BJP’s change in stance could help clear house hurdle
The Congress claimed a small victory on Monday when the Narendra Modi government, after months of standing firm, virtually agreed to return almost entirely to the text of the Land Acquisition Act passed during the UPA’s tenure in 2013. The loo-de-loop came at a meeting of the Joint Parliamentary Committee, which examined the Bill. All 11 BJP MPs on the 30-member panel moved amendments, seeking to bring back key provisions of the 2013 Act. Provisions relating to consent and social impact assessment (SIA), dropping the section that exempted a special category of projects from the consent and SIA clauses, agreeing to go back on the idea of an industrial corridor, and restoring the clause on penalties for defaulting officers are a few of the amendments that have been made.
Swaraj insists she did not ask UK government to help Lalit Modi
In Parliament today, Foreign Minister Sushma Swaraj insisted that the allegations that have led to a rancorous demand for her resignation are false. “I did not request the UK government to arrange travel papers for Lalit Modi,” she said, amid loud accusations being hurled at her by the opposition. The Congress has complained that Ms Swaraj’s statement is “illegal” and must be stricken off Parliament records because the minister had not sought permission from the Chair to speak. Demands for her resignation continue to be made vociferously.
Firstpost’s missing editorial on Arun Jaitley raises eyebrows
On Sunday, news-website Firstpost took down an editorial published on July 20. The move was curious considering the fact that the article was an opinion piece written by its Editor-in-chief R. Jagannathan that questioned Finance Minister Arun Jaitley. Media-watchdog The Hoot first took note of the article being taken down and cited it to “Not so creeping interference”.
Confusion about top terror threat among senior US officials
The Obama administration’s top intelligence, counterterrorism and law enforcement officials are in a muddle about which terrorist group poses the biggest “threat” to the American homeland, the ISIS or Al Qaeda. The split reflects a rising concerns that Islamic State poses a more immediate danger because of its unprecedented social media campaign and online messaging to inspire followers to launch attacks across the United States. Several members of the intelligence are however convinced that the Al Qaeda operatives in Yemen and Syria are capitalising on prevalent discord to plan attacks of a much larger scale in those two countries.
Gadkari meets RSS chief Mohan Bhagwat at his residence
Rashtriya Swayamsevak Sangh (RSS) chief Mohan Bhagwat visited Union Minister of shipping and transport Nitin Gadkari at his Mahal residence in Nagpur. Usually, BJP leaders – irrespective of their rank and position – approach RSS chief at the RSS headquarters for discussion. The Bhagwat-Gadkari meeting is significant since it comes after Congress’s vehement demands seeking the resignation of two key BJP leaders Sushma Swaraj and Rajasthan chief minister Vasundhara Raje on the issue of “corruption” over which it also disrupted the Parliament proceedings. The RSS chief allegedly suggested that there was no requirement for resignation and that the party should remain firm on their stance for the same.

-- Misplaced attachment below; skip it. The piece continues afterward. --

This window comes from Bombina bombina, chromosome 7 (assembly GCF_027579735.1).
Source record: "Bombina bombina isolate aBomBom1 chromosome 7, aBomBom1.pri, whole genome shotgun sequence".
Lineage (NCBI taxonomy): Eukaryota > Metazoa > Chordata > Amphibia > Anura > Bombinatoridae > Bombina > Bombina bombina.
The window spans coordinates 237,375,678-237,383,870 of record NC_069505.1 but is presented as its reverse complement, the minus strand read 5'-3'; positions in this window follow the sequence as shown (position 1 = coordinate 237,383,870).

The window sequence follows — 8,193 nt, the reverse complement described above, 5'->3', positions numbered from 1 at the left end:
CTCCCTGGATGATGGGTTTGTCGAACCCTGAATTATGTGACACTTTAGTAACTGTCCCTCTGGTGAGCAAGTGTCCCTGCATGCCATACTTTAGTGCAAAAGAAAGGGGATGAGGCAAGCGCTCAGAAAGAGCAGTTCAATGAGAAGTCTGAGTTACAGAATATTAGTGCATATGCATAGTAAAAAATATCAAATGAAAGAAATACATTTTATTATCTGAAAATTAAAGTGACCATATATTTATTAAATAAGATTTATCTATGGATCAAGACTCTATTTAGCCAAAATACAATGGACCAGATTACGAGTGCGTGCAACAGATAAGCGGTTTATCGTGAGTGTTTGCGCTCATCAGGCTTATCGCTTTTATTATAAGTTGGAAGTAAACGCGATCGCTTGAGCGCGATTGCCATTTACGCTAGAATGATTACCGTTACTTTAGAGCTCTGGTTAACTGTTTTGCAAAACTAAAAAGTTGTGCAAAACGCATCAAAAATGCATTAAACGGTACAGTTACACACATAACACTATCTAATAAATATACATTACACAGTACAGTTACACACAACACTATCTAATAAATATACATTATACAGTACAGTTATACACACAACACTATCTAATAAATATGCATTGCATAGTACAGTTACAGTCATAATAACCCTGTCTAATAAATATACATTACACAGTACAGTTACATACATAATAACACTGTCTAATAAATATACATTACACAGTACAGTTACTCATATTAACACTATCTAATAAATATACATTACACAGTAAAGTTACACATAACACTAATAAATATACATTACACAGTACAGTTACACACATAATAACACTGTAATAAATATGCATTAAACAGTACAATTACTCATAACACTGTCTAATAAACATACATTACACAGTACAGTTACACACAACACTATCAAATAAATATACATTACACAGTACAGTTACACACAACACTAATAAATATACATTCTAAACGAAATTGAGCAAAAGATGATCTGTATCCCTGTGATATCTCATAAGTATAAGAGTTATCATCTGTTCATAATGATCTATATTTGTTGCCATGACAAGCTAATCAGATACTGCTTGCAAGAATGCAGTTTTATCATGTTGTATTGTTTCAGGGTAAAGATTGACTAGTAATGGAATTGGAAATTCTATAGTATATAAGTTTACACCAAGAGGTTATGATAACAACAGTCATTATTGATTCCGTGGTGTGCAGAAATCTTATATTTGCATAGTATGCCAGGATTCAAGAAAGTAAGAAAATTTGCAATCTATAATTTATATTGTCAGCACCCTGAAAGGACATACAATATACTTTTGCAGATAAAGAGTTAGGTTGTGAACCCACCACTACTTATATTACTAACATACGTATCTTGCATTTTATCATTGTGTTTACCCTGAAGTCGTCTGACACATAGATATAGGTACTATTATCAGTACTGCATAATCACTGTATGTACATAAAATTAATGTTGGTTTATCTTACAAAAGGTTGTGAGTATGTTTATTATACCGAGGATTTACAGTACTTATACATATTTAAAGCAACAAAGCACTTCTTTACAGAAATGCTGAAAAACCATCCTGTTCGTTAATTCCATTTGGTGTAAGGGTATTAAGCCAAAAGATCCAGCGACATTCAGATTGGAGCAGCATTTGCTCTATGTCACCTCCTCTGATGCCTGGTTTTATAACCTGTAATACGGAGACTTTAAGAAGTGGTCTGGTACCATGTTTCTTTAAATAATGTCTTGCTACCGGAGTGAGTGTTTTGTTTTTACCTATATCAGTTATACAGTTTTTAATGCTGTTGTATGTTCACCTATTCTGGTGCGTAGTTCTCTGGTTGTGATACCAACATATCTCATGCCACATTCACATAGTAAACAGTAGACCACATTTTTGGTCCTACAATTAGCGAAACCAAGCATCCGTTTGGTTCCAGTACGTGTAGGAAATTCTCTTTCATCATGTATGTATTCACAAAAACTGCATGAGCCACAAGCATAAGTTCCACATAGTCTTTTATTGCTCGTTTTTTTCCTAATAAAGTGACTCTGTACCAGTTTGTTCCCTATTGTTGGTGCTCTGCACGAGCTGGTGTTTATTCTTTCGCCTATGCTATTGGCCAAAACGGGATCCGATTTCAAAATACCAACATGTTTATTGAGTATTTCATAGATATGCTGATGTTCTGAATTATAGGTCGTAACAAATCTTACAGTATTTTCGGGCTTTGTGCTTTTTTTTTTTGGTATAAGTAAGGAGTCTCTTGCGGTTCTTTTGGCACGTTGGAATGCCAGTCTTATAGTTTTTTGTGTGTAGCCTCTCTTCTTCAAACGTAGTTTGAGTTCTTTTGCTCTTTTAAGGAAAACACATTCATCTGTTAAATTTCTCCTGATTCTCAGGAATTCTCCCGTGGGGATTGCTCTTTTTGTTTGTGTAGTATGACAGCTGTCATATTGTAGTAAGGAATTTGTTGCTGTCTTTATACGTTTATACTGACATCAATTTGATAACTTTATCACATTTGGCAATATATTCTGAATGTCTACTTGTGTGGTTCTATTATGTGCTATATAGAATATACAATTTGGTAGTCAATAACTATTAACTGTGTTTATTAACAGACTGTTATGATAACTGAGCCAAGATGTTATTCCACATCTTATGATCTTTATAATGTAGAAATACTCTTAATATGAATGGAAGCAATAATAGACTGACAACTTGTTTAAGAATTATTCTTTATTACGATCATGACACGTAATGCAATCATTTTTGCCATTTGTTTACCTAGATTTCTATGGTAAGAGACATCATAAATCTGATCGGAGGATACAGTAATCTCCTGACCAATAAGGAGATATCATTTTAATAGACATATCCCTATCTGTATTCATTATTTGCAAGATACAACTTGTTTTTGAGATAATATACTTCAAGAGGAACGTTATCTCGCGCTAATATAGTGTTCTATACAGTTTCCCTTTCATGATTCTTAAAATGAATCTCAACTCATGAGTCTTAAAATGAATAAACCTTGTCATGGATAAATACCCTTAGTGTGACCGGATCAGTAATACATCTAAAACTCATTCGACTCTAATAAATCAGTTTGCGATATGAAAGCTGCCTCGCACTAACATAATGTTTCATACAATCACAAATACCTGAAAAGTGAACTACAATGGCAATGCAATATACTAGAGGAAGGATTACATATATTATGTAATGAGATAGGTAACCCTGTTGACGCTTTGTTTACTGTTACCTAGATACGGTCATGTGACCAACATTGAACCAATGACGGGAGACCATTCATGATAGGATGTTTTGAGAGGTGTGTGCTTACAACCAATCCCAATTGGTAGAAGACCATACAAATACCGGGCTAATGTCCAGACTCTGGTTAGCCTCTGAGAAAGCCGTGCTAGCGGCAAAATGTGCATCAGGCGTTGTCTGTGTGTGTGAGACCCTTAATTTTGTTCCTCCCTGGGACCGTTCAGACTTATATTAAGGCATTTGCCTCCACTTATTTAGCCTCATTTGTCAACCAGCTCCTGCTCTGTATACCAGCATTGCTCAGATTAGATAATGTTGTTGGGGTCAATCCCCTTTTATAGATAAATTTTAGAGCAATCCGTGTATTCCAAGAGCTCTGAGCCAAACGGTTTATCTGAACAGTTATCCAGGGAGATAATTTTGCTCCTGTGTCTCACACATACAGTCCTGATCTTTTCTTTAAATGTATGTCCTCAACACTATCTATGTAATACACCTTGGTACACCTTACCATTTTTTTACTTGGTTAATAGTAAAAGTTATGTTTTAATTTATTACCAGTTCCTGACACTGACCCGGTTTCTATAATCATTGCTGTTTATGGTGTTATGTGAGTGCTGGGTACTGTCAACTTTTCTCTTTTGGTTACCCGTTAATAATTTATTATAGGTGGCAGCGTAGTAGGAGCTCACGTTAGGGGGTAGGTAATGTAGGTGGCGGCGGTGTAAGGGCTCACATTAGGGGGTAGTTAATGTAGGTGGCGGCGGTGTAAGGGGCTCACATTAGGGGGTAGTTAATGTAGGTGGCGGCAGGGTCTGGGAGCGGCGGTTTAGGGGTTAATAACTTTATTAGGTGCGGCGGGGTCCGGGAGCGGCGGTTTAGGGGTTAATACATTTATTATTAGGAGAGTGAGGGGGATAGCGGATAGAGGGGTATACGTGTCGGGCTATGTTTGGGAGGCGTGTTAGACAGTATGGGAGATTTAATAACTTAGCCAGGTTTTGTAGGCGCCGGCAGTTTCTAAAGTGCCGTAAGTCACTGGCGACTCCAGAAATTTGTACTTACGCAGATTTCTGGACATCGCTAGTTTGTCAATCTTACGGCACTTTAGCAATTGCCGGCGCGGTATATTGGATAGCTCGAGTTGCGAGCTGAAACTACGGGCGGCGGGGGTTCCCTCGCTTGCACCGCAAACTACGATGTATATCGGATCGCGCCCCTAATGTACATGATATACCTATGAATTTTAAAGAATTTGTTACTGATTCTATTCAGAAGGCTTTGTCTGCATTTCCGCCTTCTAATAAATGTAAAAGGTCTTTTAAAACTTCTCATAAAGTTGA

PSUs procure little from Dalit enterprises
The policy announced during the UPA government, as part of its larger ‘affirmative action’ agenda, did not make it mandatory for the departments, ministries and PSUs to stick to the procurement order in the first three years. From April 1, 2015, it will be mandatory for ministries, departments as well as PSUs to meet the guidelines. Companies promoted by Dalit (Scheduled Castes/ Scheduled Tribes) entrepreneurs showed that their supplies were just Rs 419.37 crore in 2013-14 — 0.51 per cent of the total PSU procurement of Rs 81,319.28 crore during the year.
Israel ‘ignored warnings’ on Jewish terror cells before attack that killed 18-month-old baby
The existence of Jewish terror cells capable of carrying out deadly terror attacks has been well known to the country’s intelligence service for years. Yet in the wake of an arson attack that killed an 18-month old Palestinian baby on July 31, it has emerged that politicians apparently ignored security advice about the hardline groups. Officials say the baby’s death could have been prevented if the powers, long applicable to alleged Palestinian terrorists, had been approved by for use by politicians against known Jewish extremists sooner.